Adrienne:  That’s so cool.  The Family Tree DNA is the site that I used for my DNA, I guess, my DNA results.  But – so it’s similar for that website but there is also a site called GEDmatch.com where you can upload your raw autosomal data and then it combines different – anyone who uses it, so anyone can download their raw autosomal data from any of the other websites like Ancestry.com or Family Tree DNA or whatever and then…

Lauren:  So raw what data?

Adrienne:  Raw autosomal, I hope I'm pronouncing that right.

Lauren:  What does that mean exactly?

Adrienne:  Okay.  Let me find out.

Carol:  And while Adrienne is looking, I’ll just want to bring up a point about people when you get results from Ancestry and 23andME or private companies who just swear they are not going to share your information and I believe them, I believe them, but many people and I’ve done it, you upload your DNA to this public site which now is just billowing out with tons of DNA, but it’s awesome because this is the way they are catching a lot of – catching cold cases and…

Adrienne:  And we talked about that…

Carol:  This is a huge breakthrough for crime solving.  It’s like combining genealogy with forensics.  They go and you take the DNA from a crime scene and they’ll upload it to the public database and they’ll get a hit and you might have a person’s fourth or fifth cousin, but they’ll – but then they will give it to a genealogist or better if you can be both the genealogist and the forensic crime expert.

Lauren:  So everyone leave librarianship.

Carol:  Well, my dream job, but then they work it back and they are starting to solve a lot of cases like that.

Adrienne:  So autosomal DNA is a term used in genetic genealogy to describe DNA which is inherited from the autosomal chromosomes.  An autosome is any of the numbered chromosomes as opposed to the sex chromosomes.  So humans have 22 pairs of autosomes and one pair of sex chromosomes, X chromosome and the Y chromosome.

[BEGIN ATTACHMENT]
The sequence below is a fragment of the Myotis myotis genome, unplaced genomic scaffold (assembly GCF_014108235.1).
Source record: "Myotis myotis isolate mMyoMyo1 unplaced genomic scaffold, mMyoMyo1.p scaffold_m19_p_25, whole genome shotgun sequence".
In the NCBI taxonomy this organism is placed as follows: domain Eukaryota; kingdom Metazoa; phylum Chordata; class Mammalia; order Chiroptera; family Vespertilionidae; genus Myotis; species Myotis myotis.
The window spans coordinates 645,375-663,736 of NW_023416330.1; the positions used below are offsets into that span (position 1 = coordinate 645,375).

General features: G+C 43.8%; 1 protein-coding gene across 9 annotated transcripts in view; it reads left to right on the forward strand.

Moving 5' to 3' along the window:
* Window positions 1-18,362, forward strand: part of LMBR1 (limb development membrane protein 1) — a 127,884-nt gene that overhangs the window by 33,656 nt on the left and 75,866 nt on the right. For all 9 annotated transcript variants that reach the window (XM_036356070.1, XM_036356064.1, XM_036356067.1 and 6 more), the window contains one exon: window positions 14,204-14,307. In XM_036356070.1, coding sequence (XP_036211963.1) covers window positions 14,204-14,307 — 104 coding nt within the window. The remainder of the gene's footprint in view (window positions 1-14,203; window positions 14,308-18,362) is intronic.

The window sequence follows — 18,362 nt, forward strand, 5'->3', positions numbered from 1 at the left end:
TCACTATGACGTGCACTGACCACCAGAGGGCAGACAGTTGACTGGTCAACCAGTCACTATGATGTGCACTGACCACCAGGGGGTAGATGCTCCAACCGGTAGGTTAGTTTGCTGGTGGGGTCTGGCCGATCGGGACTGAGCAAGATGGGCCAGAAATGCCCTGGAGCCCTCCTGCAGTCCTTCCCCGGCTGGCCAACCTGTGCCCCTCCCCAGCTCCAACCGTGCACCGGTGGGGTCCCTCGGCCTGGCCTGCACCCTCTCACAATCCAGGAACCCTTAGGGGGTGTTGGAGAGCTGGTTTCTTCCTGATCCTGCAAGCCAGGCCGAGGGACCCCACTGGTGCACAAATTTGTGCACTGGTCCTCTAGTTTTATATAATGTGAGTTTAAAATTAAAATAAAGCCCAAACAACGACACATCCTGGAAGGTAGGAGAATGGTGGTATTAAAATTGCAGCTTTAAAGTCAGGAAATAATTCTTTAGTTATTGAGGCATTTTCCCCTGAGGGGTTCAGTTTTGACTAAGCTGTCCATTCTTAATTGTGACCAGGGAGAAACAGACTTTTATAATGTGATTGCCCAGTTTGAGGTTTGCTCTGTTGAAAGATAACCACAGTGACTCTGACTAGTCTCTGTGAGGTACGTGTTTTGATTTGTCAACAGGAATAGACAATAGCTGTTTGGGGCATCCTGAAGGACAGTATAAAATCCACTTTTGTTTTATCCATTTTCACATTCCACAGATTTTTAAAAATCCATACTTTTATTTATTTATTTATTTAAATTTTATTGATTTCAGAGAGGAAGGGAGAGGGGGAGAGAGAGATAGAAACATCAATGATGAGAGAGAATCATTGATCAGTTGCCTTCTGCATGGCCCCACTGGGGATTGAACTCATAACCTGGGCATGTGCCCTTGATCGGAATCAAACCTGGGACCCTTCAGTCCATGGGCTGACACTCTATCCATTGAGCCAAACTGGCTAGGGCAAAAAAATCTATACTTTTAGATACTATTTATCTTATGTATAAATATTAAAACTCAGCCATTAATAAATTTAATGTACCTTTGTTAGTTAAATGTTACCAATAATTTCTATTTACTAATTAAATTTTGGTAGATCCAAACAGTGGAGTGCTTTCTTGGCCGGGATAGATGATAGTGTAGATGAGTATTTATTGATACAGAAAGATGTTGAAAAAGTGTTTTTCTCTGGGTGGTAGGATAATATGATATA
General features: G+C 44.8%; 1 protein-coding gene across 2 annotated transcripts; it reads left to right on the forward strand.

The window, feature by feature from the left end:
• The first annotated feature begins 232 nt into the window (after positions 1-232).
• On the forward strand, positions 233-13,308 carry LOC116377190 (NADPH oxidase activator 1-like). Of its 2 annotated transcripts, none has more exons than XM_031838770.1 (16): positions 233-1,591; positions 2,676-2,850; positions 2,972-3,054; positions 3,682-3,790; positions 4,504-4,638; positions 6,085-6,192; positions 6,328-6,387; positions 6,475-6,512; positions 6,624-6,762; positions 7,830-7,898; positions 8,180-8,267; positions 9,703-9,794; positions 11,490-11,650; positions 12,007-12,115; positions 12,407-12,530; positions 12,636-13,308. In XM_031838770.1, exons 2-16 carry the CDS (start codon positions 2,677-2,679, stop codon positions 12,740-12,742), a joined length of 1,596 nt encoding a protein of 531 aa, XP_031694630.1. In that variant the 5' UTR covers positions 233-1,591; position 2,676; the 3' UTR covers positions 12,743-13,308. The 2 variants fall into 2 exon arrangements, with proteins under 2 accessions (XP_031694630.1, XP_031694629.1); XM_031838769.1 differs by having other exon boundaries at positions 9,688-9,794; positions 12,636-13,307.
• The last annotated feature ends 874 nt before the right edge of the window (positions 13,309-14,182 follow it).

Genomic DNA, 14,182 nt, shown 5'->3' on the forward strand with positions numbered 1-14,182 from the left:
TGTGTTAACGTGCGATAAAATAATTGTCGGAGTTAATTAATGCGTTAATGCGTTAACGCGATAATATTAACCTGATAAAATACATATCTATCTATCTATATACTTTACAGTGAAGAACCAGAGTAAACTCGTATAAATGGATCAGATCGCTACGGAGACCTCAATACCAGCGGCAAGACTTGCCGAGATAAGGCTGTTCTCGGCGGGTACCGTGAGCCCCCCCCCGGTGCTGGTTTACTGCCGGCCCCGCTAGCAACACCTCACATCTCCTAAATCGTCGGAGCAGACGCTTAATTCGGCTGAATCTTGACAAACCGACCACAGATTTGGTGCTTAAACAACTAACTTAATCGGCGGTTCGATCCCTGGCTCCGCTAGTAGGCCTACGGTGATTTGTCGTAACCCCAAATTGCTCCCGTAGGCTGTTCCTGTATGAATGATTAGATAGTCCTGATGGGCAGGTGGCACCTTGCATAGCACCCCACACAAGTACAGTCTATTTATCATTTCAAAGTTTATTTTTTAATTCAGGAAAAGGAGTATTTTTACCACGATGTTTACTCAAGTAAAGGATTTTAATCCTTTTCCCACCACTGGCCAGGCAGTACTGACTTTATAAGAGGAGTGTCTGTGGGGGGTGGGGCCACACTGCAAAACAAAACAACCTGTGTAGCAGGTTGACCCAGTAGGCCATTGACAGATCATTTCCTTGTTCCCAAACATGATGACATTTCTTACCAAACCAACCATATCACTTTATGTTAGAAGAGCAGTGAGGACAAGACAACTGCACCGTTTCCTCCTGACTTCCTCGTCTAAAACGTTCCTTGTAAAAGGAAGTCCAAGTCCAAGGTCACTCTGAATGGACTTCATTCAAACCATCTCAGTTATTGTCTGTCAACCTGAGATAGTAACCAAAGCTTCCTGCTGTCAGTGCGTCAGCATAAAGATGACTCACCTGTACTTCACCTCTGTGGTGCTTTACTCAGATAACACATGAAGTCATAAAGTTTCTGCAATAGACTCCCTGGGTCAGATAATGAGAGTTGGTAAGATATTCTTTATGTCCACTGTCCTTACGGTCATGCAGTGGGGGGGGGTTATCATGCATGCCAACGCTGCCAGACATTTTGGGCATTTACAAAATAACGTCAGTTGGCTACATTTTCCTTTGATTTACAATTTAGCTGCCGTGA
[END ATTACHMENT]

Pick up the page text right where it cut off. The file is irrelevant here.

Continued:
Lauren:  So it’s basically just the DNA data?

Adrienne:  Yeah, it’s just your raw data.

Lauren:  Okay.

Adrienne:  I'm not a geneticist, but I know I had to upload that.

Lauren:  It sounds good to me.

Adrienne:  To GEDmatch.com, which is really helpful if you are doing genealogy research because it broadens the pool.  So not just people have used Ancestry.com, other websites they’ve used.  If they’ve used GEDmatch and they’ve uploaded their data, you can like access it.  It's like open-source DNA.

Lauren:  Open-source DNA, public domain.

Adrienne:  Public domain.  There is also a website called Geni.com like Geni.com, like genealogy, not spelt that way, but Geni.com another librarian told me about it and she has done a lot of family research with that.  It’s also an open site.  It’s free, so Ancestry does cost money, but Geni.com is free.  So that’s another barrier for Ancestry.  You have to do monthly or yearly fee for it.

There is also Facebook genealogical groups that people are members of.  There is also an old school message boards for different surnames that you can join.  So people with your surname or if you are doing research for someone in your family that surname you can join the message board.  Also YouTube has videos.

Lauren:  YouTube?

Adrienne:  Yeah, so there is like videos and like how to conduct your family, like I just did a research and I found a bunch of stuff and people like it and it has a lot of views.  So you can also use YouTube to do your research to know how to do your research rather, if you don’t come to a librarian, you can go to YouTube.

Lauren:  You mentioned a while back just like the patience involved.  I think that that’s sort of preventing me from starting on any kind of journey like this, because just the scariness of the sheer amount of research all of this requires, do you have any tips for beginners like kind of where to start, what kind of resources probably the first go to?

Carol:  I would say the first is the census records and it does take tenacity and will power to stick through it.  But when you find something out that’s so gratifying, it makes it so worth it.  So census, I’ll give you a little family story and how I solved and how difficult and time-consuming it can be to solve it.  So my mother always told me when she was little, she would visit her grandmother, so my great maternal great grandmother, and in her room she had a picture of a really pretty young girl that she would look at and cry.

And it was her niece who she loved very much and she had passed away in the flu pandemic in 1918 and she would get teary-eyed every time she looked at this picture.  So I was, “What’s her name?” I just lost the history.  She doesn’t even know where the picture is.  And so I was like always curious about what her name was, and my great grandmother loved her and everything.  So I started with census records.  And it is just excruciating.

My great grandmother's name was Laura Hollenbaugh who was born in 1875 and she married a McDorman [Ph] [00:21:47].  So Laura Hollenbaugh was one of like eight kids which was really common.  In Pennsylvania you have eight or nine kids and it’s a real problem when these things come through the woman, and to follow census records through the woman because of all the name changes.